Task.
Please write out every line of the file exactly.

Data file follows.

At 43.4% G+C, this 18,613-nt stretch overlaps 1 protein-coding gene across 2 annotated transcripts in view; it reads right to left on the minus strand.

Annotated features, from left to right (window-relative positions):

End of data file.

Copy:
At 43.4% G+C, this 18,613-nt stretch overlaps 1 protein-coding gene across 2 annotated transcripts in view; it reads right to left on the minus strand.

Annotated features, from left to right (window-relative positions):